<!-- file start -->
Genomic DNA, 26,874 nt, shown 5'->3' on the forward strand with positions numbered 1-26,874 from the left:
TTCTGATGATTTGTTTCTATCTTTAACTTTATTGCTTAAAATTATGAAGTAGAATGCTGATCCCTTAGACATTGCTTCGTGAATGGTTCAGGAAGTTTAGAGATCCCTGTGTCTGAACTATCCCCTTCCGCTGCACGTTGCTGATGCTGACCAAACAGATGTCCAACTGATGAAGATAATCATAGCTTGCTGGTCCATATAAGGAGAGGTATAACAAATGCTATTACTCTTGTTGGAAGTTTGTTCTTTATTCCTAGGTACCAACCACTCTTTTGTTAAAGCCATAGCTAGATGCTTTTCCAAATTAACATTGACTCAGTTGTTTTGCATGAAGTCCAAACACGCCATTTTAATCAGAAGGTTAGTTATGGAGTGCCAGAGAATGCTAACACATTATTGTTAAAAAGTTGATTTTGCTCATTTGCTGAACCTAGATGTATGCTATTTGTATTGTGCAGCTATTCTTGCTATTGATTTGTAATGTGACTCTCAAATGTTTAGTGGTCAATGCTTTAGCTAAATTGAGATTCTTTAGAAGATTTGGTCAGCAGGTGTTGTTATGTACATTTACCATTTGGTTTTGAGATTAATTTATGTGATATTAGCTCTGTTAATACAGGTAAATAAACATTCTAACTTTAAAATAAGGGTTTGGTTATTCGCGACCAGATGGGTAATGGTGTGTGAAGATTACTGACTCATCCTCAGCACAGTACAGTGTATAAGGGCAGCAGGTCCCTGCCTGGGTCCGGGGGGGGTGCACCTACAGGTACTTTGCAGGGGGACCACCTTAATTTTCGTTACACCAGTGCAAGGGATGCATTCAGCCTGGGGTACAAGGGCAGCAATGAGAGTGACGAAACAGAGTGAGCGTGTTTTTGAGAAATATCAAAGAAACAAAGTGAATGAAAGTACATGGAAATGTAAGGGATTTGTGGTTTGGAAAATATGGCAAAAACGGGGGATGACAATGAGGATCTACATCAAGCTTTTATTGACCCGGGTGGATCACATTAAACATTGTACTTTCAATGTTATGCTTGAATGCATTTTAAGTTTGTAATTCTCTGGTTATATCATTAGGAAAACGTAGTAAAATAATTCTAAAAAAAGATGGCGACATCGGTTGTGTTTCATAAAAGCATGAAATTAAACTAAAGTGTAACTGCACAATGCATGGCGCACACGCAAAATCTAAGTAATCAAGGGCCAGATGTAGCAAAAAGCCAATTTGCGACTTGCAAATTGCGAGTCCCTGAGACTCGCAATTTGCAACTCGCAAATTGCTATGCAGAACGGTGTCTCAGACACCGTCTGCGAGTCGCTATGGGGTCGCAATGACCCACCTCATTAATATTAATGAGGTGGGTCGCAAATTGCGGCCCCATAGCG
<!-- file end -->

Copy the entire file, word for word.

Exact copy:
Genomic DNA, 26,874 nt, shown 5'->3' on the forward strand with positions numbered 1-26,874 from the left:
TTCTGATGATTTGTTTCTATCTTTAACTTTATTGCTTAAAATTATGAAGTAGAATGCTGATCCCTTAGACATTGCTTCGTGAATGGTTCAGGAAGTTTAGAGATCCCTGTGTCTGAACTATCCCCTTCCGCTGCACGTTGCTGATGCTGACCAAACAGATGTCCAACTGATGAAGATAATCATAGCTTGCTGGTCCATATAAGGAGAGGTATAACAAATGCTATTACTCTTGTTGGAAGTTTGTTCTTTATTCCTAGGTACCAACCACTCTTTTGTTAAAGCCATAGCTAGATGCTTTTCCAAATTAACATTGACTCAGTTGTTTTGCATGAAGTCCAAACACGCCATTTTAATCAGAAGGTTAGTTATGGAGTGCCAGAGAATGCTAACACATTATTGTTAAAAAGTTGATTTTGCTCATTTGCTGAACCTAGATGTATGCTATTTGTATTGTGCAGCTATTCTTGCTATTGATTTGTAATGTGACTCTCAAATGTTTAGTGGTCAATGCTTTAGCTAAATTGAGATTCTTTAGAAGATTTGGTCAGCAGGTGTTGTTATGTACATTTACCATTTGGTTTTGAGATTAATTTATGTGATATTAGCTCTGTTAATACAGGTAAATAAACATTCTAACTTTAAAATAAGGGTTTGGTTATTCGCGACCAGATGGGTAATGGTGTGTGAAGATTACTGACTCATCCTCAGCACAGTACAGTGTATAAGGGCAGCAGGTCCCTGCCTGGGTCCGGGGGGGGTGCACCTACAGGTACTTTGCAGGGGGACCACCTTAATTTTCGTTACACCAGTGCAAGGGATGCATTCAGCCTGGGGTACAAGGGCAGCAATGAGAGTGACGAAACAGAGTGAGCGTGTTTTTGAGAAATATCAAAGAAACAAAGTGAATGAAAGTACATGGAAATGTAAGGGATTTGTGGTTTGGAAAATATGGCAAAAACGGGGGATGACAATGAGGATCTACATCAAGCTTTTATTGACCCGGGTGGATCACATTAAACATTGTACTTTCAATGTTATGCTTGAATGCATTTTAAGTTTGTAATTCTCTGGTTATATCATTAGGAAAACGTAGTAAAATAATTCTAAAAAAAGATGGCGACATCGGTTGTGTTTCATAAAAGCATGAAATTAAACTAAAGTGTAACTGCACAATGCATGGCGCACACGCAAAATCTAAGTAATCAAGGGCCAGATGTAGCAAAAAGCCAATTTGCGACTTGCAAATTGCGAGTCCCTGAGACTCGCAATTTGCAACTCGCAAATTGCTATGCAGAACGGTGTCTCAGACACCGTCTGCGAGTCGCTATGGGGTCGCAATGACCCACCTCATTAATATTAATGAGGTGGGTCGCAAATTGCGGCCCCATAGCG